software needs to parameterize the mem component.
You must provide both the acl_ddr4_s10.qsys file and the corresponding .ip files in this directory to the Intel® Quartus® Prime Pro Edition software.
|ip/board/<file_name>||Directory containing the .ip files that the
Quartus® Prime Pro Edition software needs to
parameterize the board instance.
You must provide both the board.qsys file and the corresponding .ip files in this directory to the Intel® Quartus® Prime Pro Edition software.
|ip/freeze_wrapper.v||Verilog Design File that implements the freeze logic.|
|ip/irq_controller/<file_name>||IP that receives interrupts from the OpenCL
kernel system and sends message signaled interrupts (MSI) to the
Refer to the Message Signaled Interrupts section for more information.
|scripts/create_fpga_bin_pr.tcl||Tcl script that generates the fpga.bin file. The fpga.bin file contains all the
necessary files for configuring the FPGA.
For more information on the fpga.bin file, refer to the Define the Contents of the fpga.bin File for the Intel Stratix 10 GX FPGA Development Kit Reference Platform section.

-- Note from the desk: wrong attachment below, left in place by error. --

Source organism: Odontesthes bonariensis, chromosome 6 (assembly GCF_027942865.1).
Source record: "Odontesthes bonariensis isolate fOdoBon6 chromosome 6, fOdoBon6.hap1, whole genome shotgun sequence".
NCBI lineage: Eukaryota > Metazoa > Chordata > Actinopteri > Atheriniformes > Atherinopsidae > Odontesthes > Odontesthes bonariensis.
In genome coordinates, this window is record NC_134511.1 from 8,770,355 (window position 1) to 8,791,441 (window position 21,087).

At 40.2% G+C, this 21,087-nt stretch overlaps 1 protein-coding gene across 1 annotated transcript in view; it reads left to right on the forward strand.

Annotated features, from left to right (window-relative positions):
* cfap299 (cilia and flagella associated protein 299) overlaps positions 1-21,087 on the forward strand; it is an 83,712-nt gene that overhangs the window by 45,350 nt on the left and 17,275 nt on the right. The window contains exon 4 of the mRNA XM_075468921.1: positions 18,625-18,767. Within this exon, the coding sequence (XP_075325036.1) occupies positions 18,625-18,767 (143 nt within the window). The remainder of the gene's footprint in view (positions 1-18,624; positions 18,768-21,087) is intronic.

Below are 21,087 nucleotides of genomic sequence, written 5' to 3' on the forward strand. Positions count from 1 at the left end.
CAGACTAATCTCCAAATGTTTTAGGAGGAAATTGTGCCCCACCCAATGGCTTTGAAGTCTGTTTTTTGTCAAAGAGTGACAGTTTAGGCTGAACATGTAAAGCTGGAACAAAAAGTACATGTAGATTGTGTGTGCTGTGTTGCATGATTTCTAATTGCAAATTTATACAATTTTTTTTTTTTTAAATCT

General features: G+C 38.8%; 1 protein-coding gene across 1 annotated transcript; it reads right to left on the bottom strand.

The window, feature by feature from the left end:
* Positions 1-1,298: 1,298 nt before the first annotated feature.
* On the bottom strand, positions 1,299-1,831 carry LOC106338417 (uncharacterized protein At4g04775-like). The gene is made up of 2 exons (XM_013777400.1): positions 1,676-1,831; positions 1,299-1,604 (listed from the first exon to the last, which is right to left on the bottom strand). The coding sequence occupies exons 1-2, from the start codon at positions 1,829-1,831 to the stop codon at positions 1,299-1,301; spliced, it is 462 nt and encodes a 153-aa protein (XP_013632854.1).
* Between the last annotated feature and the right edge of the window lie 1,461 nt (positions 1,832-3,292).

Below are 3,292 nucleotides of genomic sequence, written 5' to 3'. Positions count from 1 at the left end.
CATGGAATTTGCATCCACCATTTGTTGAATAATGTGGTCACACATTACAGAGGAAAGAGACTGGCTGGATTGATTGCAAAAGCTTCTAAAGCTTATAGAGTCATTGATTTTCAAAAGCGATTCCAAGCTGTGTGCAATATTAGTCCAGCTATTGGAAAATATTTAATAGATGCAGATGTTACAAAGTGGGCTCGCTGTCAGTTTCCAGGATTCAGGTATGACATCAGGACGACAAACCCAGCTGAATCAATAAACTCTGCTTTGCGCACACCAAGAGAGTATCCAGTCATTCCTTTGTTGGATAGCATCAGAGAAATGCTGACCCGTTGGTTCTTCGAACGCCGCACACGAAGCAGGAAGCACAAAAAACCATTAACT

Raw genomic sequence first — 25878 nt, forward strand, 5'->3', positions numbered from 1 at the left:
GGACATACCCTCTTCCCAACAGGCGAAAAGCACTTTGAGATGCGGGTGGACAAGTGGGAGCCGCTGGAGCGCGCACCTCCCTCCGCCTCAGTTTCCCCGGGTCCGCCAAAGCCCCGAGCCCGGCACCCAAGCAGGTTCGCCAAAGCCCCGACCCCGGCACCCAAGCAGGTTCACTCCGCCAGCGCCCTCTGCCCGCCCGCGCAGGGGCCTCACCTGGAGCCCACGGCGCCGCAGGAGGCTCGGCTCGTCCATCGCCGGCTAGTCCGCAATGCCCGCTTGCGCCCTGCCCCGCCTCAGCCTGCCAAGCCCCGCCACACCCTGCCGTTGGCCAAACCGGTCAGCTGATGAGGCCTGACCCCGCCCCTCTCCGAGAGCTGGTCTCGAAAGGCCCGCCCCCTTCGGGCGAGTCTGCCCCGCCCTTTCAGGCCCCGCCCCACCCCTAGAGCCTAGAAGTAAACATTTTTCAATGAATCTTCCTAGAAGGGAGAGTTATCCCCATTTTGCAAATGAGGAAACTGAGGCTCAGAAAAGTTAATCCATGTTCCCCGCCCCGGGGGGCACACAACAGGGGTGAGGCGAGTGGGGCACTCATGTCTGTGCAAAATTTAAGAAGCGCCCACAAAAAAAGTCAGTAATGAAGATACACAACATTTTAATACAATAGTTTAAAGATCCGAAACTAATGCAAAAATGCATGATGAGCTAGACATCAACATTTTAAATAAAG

|scripts/helpers.tcl||Tcl script with helper functions used by qar_ip_files.tcl|
|scripts/post_flow_pr.tcl||Tcl script that implements the guaranteed timing closure flow, as described in the Guaranteed Timing Closure of the Intel Stratix 10 GX FPGA Development Kit Reference Platform Design section.|
|scripts/pre_flow_pr.tcl||Tcl script that executes before the invocation of the Intel® Quartus® Prime software compilation. Running the script generates the Platform Designer HDL for board.qsys and kernel_system.qsys.|
|scripts/qar_ip_files.tcl||Tcl script that packages up base.qdb and pr_base.id during base revision compile.|
|scripts/adjust_plls_s10.tcl||PLL adjustment script for the kernel clock PLL to guarantee timing closure on the kernel clock, by setting it to the maximum allowed frequency.|
|scripts/kernel_system_update.tcl||Tcl script to update the kernel system.|
|root_partition.qdb||Database export of the base revision compile of the postfit netlist of the static board interface region.|
Developing your Custom Platform requires in-depth knowledge of the contents in the following documents and tools:
- Intel® FPGA SDK for OpenCL™ Custom Platform User Guide